Although many Catholics are quick to write off the Latin Mass, believing it died years ago, in Boulder Colorado, it’s experiencing something of a renaissance.
St. Martin de Porres Catholic Church, nestled under the foothills on the city’s south side, will celebrate its one-year anniversary of holding the once-a-month Mass, which has drawn attendees from around Boulder and Colorado.
According to parishoner Bob Tinder, the liturgy, which is offered on the last Sunday of each month at 10:30 a.m., “is a Latin version of the Novus Ordo Mass, a format adopted in the 1970s by the Second Vatican Council and used daily in Catholic parishes worldwide.”
Fr. Hermanagild Jayachandra, the church’s pastor, said that the Latin Mass came at the suggestion of lay members of the parish.
“The request surprised me,” he said, “but I was even more surprised by the positive reaction of our parishioners…We’re a small and intimate community, and we knew right away that the people liked the Mass.”
“Older parishioners are reminded of the Mass of their childhoods,” he continued, “and younger parishioners, including college students, say the service is a special experience.”
Organizing the liturgy, Parish music director Aimee Milburn soon discovered, was to be a major undertaking. According to Tinder, she first “searched the Internet as well as published materials to find the Latin for the Novus Ordo Mass. She constructed a 16-page booklet containing the Order of the Mass in Latin and English that includes a pronunciation guide for Latin.”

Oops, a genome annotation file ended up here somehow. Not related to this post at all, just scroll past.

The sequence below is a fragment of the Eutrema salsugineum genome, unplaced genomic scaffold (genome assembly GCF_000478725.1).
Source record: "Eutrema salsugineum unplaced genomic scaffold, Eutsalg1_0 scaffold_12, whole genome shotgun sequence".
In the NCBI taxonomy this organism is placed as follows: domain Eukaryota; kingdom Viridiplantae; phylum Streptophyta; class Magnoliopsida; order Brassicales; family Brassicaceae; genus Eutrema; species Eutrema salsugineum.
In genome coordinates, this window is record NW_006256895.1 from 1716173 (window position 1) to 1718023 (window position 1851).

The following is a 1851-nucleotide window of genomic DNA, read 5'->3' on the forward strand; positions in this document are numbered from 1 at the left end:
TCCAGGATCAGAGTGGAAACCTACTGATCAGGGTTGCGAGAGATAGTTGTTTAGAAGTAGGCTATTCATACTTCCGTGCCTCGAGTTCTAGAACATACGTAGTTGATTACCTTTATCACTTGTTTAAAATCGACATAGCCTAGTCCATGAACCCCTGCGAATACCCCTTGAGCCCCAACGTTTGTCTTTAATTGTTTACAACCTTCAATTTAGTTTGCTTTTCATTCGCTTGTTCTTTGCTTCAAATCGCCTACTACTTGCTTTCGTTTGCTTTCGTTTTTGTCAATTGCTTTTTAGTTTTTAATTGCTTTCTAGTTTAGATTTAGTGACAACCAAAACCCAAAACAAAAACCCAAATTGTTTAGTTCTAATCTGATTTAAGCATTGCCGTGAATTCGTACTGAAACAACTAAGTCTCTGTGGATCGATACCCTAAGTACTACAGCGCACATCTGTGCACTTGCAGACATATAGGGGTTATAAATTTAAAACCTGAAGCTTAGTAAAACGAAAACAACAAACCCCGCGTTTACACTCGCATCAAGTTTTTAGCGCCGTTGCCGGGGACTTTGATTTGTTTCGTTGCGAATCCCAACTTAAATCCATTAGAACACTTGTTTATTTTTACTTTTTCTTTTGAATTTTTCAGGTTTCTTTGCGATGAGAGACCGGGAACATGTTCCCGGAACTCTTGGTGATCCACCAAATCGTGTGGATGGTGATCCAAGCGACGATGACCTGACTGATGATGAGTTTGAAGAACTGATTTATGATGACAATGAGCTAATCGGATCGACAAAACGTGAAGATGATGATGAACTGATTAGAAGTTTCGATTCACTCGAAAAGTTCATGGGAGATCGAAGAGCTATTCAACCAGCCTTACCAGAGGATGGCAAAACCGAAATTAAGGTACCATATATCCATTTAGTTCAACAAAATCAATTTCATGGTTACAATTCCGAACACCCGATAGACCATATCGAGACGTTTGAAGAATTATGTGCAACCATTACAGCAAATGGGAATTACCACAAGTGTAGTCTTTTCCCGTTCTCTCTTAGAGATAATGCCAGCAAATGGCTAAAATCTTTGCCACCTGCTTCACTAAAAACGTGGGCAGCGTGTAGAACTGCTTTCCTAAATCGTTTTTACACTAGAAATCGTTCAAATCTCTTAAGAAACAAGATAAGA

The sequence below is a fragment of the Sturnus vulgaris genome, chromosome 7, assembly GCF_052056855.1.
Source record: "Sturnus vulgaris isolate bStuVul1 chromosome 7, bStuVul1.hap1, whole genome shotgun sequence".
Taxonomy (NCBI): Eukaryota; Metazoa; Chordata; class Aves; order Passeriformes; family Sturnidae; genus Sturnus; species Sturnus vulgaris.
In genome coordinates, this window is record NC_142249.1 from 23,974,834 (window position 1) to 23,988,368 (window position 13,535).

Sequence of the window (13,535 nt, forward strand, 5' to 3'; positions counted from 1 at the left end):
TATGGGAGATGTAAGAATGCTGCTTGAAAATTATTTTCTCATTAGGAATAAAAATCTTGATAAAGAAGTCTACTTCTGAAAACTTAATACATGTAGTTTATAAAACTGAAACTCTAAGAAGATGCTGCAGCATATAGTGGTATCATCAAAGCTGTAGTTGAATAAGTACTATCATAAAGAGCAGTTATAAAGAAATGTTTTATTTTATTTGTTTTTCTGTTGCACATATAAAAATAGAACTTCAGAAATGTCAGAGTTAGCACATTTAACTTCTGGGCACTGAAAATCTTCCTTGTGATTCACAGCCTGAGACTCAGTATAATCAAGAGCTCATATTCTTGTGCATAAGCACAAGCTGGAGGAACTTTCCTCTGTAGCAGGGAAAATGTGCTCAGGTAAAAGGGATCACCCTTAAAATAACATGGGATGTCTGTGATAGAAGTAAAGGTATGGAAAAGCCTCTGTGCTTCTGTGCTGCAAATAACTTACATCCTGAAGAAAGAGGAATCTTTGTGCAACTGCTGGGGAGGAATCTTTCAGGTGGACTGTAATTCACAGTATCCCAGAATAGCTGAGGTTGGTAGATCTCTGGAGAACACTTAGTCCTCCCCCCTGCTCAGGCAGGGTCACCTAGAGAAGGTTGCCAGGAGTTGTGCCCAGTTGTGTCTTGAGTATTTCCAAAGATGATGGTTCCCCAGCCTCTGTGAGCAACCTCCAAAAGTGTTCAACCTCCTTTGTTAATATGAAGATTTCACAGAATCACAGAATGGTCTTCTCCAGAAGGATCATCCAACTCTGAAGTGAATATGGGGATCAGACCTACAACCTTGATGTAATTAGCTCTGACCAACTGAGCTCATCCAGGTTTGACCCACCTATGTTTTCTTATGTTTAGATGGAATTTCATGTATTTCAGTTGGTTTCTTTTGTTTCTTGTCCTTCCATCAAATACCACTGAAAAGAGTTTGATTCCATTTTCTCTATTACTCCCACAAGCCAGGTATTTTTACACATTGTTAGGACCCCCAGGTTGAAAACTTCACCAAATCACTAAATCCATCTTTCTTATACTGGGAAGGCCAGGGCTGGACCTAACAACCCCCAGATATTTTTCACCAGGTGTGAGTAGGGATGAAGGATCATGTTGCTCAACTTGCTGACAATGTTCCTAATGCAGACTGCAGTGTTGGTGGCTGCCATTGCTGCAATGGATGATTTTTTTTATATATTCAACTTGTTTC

Milburn realized however, that because many Latin pronunciations are difficult—especially if one has never heard them before, it became necessary for the church to form a Gregorian schola, or small choir, to assist with the liturgy, which is actually a mix of English and Latin parts.
Since its conception, the choir has now grown to include a strong mix of both male and female voices.
The parish is excited over what they have accomplished, described as “a beautiful service that authentically blends Latin into the contemporary liturgical setting.”
Fr. Jayachandra explained that many mistakenly think the Church outlawed the Latin Mass after the second Vatican Council.
“But”, he said, “Latin was never forbidden,” noting the funeral Masses for Pope John Paul II, and the installation liturgies for Benedict XVI, which were celebrated in Latin.
“It’s still the official language of the Catholic Church,” he said. “And as the world recently witnessed, Latin liturgies are both spiritually and esthetically pleasing.”
More information on St. Martin de Porres Latin Mass can be found at www.stmartindeporreschurch.org